U.S. v. Khalid Sheikh Mohammed, et al.

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In current usage, U.S. v. Khalid Sheikh Mohammed, et al. is the trial, in a U.S. civilian criminal court, of Khalid Sheikh Mohammed and four other defendants charged with planning and directing the 9/11 attack. The term also can refer to an earlier attempt to try them before a Military Commission at the Guantanamo Bay detention camp, during the George W. Bush Administration.

Moving the proceedings to an open Federal District Court in Manhattan, New York City is a controversial policy decision by Attorney General Eric Holder and President Barack Obama. There has been continuing pressure both to move it out of New York, and also to send it back to the military.

Holder announced the decision on 13 November 2009, also stating that certain other defendants would still go before military commissions.[1]


  • Khalid Sheikh Mohammed
  • Ramzi Binalshibh
  • Mustafa Ahmad al-Hawsawi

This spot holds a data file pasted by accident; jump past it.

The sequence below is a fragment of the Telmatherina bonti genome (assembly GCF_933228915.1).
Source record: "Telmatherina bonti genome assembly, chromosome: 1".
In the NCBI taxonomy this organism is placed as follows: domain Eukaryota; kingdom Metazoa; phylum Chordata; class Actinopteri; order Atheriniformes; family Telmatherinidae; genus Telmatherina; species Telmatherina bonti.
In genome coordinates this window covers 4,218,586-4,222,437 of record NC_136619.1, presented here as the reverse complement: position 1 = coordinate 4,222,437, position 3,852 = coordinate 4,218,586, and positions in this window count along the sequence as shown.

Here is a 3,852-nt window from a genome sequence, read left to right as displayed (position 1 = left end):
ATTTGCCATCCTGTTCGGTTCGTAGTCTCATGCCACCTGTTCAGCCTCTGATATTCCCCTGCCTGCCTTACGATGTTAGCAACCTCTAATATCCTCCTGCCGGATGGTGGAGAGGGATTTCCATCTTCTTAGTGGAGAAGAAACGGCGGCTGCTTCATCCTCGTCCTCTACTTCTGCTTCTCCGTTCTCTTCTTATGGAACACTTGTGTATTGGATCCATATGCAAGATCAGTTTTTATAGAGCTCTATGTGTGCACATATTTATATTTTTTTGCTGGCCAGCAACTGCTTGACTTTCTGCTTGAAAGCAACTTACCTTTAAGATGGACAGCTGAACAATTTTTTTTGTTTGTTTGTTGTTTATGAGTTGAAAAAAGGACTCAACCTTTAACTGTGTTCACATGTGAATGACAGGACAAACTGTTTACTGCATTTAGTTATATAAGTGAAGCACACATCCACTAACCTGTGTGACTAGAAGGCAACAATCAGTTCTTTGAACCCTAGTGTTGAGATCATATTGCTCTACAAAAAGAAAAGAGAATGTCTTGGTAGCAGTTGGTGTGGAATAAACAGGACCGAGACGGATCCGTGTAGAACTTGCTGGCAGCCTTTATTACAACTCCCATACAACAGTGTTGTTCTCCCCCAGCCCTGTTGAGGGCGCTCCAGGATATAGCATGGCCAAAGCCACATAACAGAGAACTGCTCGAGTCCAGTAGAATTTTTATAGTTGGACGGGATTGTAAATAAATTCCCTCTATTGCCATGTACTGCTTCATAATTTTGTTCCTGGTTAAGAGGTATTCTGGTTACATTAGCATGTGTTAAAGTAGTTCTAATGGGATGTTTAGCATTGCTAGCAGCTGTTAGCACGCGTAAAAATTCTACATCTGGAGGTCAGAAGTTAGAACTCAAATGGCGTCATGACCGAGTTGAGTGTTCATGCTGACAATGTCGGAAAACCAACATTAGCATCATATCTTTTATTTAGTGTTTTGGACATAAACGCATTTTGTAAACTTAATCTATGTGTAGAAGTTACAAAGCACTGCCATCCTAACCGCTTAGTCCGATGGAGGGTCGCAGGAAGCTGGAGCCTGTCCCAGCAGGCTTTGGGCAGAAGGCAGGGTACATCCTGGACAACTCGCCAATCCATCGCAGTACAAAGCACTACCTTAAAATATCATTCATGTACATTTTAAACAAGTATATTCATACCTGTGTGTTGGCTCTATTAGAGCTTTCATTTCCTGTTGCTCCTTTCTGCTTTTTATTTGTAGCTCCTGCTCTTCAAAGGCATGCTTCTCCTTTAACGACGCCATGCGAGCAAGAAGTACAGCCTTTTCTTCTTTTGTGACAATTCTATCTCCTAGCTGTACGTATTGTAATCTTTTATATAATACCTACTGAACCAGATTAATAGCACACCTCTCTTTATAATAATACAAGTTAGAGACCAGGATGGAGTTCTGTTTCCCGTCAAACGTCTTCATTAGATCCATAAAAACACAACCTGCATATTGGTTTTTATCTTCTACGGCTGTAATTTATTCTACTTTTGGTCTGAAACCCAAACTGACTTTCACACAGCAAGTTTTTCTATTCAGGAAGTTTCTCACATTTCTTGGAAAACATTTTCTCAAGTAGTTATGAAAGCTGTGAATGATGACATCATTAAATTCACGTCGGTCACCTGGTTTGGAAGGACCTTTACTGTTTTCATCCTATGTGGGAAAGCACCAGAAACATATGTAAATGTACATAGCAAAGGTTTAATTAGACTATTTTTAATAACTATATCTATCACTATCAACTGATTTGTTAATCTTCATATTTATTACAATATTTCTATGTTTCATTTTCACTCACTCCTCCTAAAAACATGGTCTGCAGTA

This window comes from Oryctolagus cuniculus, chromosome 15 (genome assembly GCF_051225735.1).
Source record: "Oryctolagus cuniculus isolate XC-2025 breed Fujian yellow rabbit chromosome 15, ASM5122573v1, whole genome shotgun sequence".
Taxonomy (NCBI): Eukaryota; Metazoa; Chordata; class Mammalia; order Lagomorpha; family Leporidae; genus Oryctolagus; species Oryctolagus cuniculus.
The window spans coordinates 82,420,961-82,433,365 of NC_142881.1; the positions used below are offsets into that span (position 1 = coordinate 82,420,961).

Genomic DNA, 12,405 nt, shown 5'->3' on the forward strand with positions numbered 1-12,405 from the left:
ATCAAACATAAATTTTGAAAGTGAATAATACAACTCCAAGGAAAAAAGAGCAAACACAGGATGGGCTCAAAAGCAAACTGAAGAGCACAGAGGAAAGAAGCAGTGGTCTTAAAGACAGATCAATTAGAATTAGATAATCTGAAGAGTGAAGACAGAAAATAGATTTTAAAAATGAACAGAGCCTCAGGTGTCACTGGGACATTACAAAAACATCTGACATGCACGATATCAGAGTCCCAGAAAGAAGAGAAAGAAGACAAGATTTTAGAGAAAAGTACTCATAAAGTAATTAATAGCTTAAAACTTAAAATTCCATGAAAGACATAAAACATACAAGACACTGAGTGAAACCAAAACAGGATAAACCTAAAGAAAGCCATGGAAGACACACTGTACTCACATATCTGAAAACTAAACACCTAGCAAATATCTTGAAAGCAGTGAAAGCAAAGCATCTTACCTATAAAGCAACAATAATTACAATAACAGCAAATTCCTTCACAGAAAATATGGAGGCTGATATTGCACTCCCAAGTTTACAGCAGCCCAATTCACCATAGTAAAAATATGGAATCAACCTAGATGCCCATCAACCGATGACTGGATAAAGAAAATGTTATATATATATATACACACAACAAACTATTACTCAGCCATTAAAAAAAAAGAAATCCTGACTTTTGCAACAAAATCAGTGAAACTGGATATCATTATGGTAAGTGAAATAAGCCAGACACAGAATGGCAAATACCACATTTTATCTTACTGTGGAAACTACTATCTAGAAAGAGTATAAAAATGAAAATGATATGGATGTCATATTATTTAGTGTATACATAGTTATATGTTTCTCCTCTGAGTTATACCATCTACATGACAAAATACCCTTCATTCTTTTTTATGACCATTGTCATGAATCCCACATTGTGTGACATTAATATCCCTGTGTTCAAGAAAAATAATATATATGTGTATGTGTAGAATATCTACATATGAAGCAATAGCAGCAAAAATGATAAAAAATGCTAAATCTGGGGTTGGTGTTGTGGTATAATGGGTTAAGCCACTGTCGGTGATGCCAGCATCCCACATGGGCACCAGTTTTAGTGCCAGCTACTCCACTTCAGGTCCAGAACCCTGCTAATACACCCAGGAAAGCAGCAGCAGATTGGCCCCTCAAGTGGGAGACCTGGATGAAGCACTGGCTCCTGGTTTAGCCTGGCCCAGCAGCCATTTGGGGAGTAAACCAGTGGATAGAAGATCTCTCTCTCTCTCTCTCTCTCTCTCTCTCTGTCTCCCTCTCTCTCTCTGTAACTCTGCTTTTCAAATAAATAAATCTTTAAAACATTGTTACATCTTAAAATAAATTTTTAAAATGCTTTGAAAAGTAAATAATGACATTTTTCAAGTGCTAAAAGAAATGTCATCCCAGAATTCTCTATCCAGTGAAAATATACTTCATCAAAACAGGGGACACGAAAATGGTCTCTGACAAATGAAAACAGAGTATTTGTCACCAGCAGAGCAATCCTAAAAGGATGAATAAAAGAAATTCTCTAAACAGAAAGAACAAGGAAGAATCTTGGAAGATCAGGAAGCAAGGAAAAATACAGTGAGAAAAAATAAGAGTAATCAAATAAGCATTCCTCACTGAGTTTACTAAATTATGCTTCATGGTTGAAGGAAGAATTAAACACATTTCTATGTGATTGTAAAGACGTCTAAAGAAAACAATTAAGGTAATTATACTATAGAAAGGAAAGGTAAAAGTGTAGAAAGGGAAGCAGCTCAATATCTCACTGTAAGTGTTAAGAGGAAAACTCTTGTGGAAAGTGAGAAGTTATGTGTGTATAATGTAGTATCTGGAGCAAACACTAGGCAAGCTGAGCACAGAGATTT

• Khallad, also known as Walid bin Attash
  • Ali Abdul Aziz Ali, also known as Ammar al-Baluchi

Change in venue

While the Administration has not made a formal announcement, the Washington Post reported that it has been agreed to move it out of New York City. The pressure was not from Republicans alone; Sen. Dianne Feinstein (D-California), chair of the Senate Select Committee on Intelligence, wrote a letter to the President, saying

Without getting into classified details, I believe we should view the attempted Christmas Day plot as a continuation, not an end, of plots to strike the United States by al-Qaeda and its affiliates. Moreover, New York City has been a high-priority target since at least the first World Trade Center bombing in 1993. The trial of the most significant terrorist in custody would add to the threat. [2]

Arguments in favor

Anthony Romero, executive director of the American Civil Liberties Union, said "As long as these trials occur in federal criminal courts with proper due-process protections, the actual venue doesn't matter very much. All of our federal courts are equipped and able to handle such cases. That's where they belong and that's where they should stay." [2]

Arguments against


  1. Attorney General (November 11, 2009), Departments of Justice and Defense Announce Forum Decisions for Ten Guantanamo Bay Detainees, Department of Justice. Retrieved on January 5, 2010
  2. 2.0 2.1 "Administration drops plans to try alleged 9/11 conspirators in N.Y.C.", Washington Post, 29 January 2010